Question 1.

- Suppose that when Program A is run, the user CPU time is 3 seconds, the elapsed wallclock time is 4 seconds, and the system performance is 10 MFLOP/sec. Assume that there are no other processes taking any significant amount of time, and the computer is either doing calculations in the CPU, or doing I/O, but it can't do both at the same time. We now replace the processor with one that runs six times faster, but doesn't affect the I/O speed. What will the user CPU time, the wallclock time, and the MFLOP/sec performance be now?
- You are on the design team for a new processor. The clock of the processor runs at 200 MHz. The following table gives instruction frequencies for Benchmark B, as well as how many cycles the instructions take, for the different classes of instructions. For this problem, we assume that (unlike many of today's computers) the processor only executes one instruction at a time.
- Calculate the CPI for Benchmark B.
- The CPU execution time on the benchmark is exactly 11 seconds. What is the ``native MIPS'' processor speed for the benchmark in millions of instructions per second?
- The hardware expert says that if you double the number of registers, the cycle time must be increased by 20%. What would the new clock speed be (in MHz)?
- The compiler expert says that if you double the number of registers, then the compiler will generate code that requires only half the number of Loads & Stores. What would the new CPI be on the benchmark?
- How many CPU seconds will the benchmark take if we double the number of registers (taking into account both changes described above)?

CPU performance_{B}/CPU performance_{A} = CPU time_{A}/CPU
time_{B}

6 = 3/CPU time_{B}

User CPU Time = .5 seconds

Since the I/O time is unaffected by the performance increase, it still takes 1 second to do I/O. Therefore it takes 1 + .5 = 1.5 seconds to run Program A on the faster CPU

Wallclock Time = 1.5 seconds

System Performance in MFLOPS = Number of Floating Point Operations * 10^{6}/Wallclock Time

Old System Performance (10) = #FLOP * 10^{6}/4

#FLOP = 40 * 10^{6}

New System Performance = 40 * 10^{6}/1.5

MFLOP/sec = 26.667

Question 2.

Instruction Type |
Frequency |
Cycles |

Loads & Stores |
30% |
6 cycles |

Arithmetic Instructions |
50% |
4 cycles |

All Others |
20% |
3 cycles |

If we say that there are 100 instructions, then:

30 of them will be loads and stores.

50 of them will be arithmetic instructions.

20 of them will be all others.

(30 * 6) + (50 * 4) + (20 * 3) = 440 cycles/100 instructions

Therefore, there are 4.4 Cycles per instruction.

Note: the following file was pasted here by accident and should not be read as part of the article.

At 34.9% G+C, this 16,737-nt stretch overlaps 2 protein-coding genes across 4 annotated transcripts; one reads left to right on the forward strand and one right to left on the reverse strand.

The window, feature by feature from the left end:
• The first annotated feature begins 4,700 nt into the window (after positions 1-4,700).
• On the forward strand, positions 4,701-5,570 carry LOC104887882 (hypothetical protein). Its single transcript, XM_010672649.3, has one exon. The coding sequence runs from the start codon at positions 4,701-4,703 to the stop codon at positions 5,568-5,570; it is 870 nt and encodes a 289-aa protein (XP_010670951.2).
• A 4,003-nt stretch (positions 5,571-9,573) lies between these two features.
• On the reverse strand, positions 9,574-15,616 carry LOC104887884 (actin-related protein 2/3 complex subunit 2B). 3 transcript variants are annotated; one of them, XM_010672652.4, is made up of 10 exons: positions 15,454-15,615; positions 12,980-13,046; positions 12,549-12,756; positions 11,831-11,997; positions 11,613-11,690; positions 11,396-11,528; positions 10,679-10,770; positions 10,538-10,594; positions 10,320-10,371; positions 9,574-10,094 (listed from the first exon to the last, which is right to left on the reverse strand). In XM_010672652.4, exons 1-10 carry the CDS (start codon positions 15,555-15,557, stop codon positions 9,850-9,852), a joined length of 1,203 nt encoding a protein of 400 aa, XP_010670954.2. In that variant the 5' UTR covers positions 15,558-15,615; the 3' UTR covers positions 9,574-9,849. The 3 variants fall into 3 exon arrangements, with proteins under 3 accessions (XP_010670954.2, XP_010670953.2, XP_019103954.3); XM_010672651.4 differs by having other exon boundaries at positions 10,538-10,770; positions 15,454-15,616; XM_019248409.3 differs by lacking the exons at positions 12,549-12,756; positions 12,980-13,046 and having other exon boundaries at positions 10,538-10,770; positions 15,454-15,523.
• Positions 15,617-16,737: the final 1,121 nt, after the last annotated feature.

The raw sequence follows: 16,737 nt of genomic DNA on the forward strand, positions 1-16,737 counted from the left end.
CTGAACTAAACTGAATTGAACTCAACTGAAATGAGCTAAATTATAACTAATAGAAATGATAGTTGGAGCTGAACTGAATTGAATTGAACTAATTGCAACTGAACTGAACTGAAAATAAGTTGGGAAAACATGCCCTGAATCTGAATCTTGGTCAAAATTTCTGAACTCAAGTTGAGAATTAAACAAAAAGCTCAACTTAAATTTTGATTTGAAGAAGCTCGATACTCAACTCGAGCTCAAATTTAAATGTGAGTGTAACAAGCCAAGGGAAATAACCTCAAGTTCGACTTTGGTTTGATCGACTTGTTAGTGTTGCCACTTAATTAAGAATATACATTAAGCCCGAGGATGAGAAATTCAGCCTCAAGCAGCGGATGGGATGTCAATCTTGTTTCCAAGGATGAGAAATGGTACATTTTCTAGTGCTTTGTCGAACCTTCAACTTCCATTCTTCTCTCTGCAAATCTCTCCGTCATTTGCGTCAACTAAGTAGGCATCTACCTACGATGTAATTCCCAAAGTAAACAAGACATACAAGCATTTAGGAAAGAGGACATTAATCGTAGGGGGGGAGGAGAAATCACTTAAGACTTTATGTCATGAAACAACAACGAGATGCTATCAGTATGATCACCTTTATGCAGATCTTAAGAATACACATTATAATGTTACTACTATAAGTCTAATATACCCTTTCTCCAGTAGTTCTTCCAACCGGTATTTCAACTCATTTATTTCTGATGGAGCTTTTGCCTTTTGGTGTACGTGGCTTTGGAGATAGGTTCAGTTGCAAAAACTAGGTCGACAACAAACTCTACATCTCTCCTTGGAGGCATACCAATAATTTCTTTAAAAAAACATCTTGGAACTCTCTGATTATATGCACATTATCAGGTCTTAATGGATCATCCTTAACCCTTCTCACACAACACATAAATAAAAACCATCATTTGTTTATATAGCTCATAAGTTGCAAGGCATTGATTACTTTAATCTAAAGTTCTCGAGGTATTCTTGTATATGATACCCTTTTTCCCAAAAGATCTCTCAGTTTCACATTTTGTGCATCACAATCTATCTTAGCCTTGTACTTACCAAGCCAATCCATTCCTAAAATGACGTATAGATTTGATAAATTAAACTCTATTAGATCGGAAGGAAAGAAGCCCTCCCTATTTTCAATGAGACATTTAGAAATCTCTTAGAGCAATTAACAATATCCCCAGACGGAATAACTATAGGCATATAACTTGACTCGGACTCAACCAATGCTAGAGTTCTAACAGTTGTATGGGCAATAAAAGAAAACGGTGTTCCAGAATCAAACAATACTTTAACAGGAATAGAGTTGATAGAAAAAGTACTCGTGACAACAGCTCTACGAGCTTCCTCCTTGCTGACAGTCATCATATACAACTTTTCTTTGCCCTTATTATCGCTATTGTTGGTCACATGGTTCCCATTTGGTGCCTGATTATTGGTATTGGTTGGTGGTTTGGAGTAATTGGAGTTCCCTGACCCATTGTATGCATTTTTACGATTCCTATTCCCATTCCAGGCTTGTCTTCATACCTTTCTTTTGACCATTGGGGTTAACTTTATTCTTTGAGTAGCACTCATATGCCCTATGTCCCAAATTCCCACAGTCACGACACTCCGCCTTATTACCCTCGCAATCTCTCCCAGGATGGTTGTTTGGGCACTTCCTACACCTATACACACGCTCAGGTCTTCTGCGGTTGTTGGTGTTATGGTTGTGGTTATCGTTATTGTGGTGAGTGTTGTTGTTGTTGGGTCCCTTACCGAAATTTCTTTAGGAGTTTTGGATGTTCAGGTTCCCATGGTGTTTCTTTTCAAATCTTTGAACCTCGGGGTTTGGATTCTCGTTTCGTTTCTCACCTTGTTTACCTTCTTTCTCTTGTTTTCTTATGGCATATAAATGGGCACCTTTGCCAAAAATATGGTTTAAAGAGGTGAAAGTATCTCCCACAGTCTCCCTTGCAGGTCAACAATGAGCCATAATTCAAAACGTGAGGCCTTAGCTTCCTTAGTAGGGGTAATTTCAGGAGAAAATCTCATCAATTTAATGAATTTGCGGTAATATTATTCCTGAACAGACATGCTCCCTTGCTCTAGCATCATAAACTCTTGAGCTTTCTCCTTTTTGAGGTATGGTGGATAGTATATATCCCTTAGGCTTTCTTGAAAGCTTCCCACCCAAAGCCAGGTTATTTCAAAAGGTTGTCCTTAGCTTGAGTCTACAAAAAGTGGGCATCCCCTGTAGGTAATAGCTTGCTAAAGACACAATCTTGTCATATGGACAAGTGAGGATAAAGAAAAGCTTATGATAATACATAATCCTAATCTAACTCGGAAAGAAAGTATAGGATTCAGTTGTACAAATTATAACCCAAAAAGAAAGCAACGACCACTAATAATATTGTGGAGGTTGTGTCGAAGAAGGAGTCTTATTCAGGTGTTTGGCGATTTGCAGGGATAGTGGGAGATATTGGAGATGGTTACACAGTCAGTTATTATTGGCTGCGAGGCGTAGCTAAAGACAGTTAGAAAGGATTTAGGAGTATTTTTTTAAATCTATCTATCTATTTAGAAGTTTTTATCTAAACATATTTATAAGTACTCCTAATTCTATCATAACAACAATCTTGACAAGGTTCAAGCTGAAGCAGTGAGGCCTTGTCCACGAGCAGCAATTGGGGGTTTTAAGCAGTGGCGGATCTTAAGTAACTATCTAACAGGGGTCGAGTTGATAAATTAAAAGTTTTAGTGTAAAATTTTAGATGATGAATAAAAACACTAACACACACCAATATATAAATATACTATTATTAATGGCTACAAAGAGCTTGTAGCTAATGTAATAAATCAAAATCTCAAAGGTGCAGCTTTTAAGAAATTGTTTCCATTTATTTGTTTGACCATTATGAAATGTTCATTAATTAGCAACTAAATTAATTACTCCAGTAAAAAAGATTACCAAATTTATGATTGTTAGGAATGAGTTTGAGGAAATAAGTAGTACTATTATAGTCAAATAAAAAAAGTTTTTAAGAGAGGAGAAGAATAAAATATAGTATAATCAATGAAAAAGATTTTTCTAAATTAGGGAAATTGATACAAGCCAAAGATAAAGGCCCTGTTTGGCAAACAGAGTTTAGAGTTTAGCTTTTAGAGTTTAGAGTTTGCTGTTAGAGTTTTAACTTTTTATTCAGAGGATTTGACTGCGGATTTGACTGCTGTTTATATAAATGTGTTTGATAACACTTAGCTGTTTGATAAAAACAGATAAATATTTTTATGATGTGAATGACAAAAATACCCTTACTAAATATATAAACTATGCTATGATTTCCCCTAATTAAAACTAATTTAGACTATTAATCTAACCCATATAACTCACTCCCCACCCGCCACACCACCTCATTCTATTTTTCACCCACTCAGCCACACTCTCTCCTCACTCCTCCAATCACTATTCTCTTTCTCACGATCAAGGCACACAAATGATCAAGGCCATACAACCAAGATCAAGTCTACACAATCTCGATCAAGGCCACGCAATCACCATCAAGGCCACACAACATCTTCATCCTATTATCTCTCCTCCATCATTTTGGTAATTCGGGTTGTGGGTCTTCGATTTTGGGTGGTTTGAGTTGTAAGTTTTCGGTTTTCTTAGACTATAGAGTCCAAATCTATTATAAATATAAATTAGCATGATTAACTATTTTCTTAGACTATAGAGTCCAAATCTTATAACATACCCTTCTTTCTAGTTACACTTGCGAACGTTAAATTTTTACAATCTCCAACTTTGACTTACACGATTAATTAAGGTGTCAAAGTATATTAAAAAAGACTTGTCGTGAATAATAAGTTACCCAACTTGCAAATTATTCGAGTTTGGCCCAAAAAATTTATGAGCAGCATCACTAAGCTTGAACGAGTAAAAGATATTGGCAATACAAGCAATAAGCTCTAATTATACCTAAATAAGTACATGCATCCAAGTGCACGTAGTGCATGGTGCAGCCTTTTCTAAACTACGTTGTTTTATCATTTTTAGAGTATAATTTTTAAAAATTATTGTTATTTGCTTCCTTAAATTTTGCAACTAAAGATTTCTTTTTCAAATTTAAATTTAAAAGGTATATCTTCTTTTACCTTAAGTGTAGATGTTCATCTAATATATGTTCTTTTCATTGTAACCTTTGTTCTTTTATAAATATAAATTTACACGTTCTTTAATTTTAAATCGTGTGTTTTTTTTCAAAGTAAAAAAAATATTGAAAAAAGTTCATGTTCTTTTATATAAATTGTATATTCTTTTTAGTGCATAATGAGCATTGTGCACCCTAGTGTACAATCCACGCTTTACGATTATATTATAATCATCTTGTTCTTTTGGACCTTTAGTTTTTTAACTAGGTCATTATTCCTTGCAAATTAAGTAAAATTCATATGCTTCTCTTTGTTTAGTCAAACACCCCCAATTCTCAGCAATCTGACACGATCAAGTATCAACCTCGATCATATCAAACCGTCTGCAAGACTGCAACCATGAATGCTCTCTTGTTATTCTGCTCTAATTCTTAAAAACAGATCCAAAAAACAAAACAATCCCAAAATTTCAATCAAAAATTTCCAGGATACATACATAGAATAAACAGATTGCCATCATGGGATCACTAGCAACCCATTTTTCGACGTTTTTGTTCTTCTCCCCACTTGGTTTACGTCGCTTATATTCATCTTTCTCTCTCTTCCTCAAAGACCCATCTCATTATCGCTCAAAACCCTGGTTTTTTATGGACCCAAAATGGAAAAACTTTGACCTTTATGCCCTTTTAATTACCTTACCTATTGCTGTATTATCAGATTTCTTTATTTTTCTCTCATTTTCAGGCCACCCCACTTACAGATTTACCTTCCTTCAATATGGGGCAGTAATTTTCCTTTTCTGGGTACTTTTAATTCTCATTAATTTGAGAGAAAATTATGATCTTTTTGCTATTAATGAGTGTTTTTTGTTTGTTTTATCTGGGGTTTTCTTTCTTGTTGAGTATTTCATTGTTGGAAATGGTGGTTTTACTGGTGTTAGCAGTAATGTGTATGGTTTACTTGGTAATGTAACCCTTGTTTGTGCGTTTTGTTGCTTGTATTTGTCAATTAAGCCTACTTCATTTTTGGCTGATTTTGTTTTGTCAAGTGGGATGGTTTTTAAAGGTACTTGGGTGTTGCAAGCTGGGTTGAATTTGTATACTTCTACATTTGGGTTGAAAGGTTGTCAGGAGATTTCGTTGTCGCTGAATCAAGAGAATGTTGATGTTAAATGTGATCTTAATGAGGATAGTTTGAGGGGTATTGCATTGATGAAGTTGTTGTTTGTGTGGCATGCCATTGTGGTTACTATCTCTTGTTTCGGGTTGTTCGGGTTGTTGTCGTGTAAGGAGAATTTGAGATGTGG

The formula for calculating MIPS is:

MIPS = Clock rate/(CPI * 10^{6})

The clock rate is 200MHz so...

MIPS = (200 * 10^{6})/(4.4 * 10^{6}) = 45.454545

Clock time = 1/Cycle Time

Cycle Time = 1/Clock Time

Cycle Time = 1/(200 * 10^{6}) = 5 * 10^{-9}

The cycle time is then increased by 20%:

(5 * 10^{-9}) * 1.2 = 6 * 10^{-9}

The new clock rate is thus:

1/(6 * 10^{-9}) = 166.667 * 10^{6} or 166.667 MHz

There were 100 instructions in part b, so we will reduce the number of loads and stores by

half, and this will reduce the total number of instructions. So the new instruction mix will be:

15 Loads and Stores

50 Arithmetic Instructions

20 All Others

The total number of instructions is now 85, so the answer is:

((15 * 6) + (50 * 4) + (20 * 3)) / 85 = 350 cycles/ 85 instructions = 4.12 CPI

CPU seconds = (Number of instructions * Number of Clocks per instructions)/Clock Rate

First thing we need to do, is calculate the number of instructions which execute in 11 seconds on the new benchmark - the one with half the number of loads and stores.

To do this, we will need to figure out how many instructions execute
on the original benchmark in 11 seconds. Since we know the MIPS or how
many *Millions of Instructions Per Second* for the original benchmark,
we say:

(45.45 * 10^{6}) * 11 = 500 * 10^{6} instructions
in 11 seconds

Now we need to figure out how many of those are Loads and Stores so:

(500 * 10^{6}) * .3 = 150 * 10^{6} are
Load and Store instructions because the chart says that 30% of all instructions
are Loads and Stores. Now we need to cut this number in half, because the
new benchmark says that we have half the number of loads and stores , but
the cycle time increases by 20%. Therefore there are only 75 * 10^{6}
loads and stores. This also means that there are now less total instructions,
425 * 10^{6 }total instructions.

The final solution is:

((425 * 10^{6}) * 4.12)/(166.667 * 10^{6}) = 10.548
seconds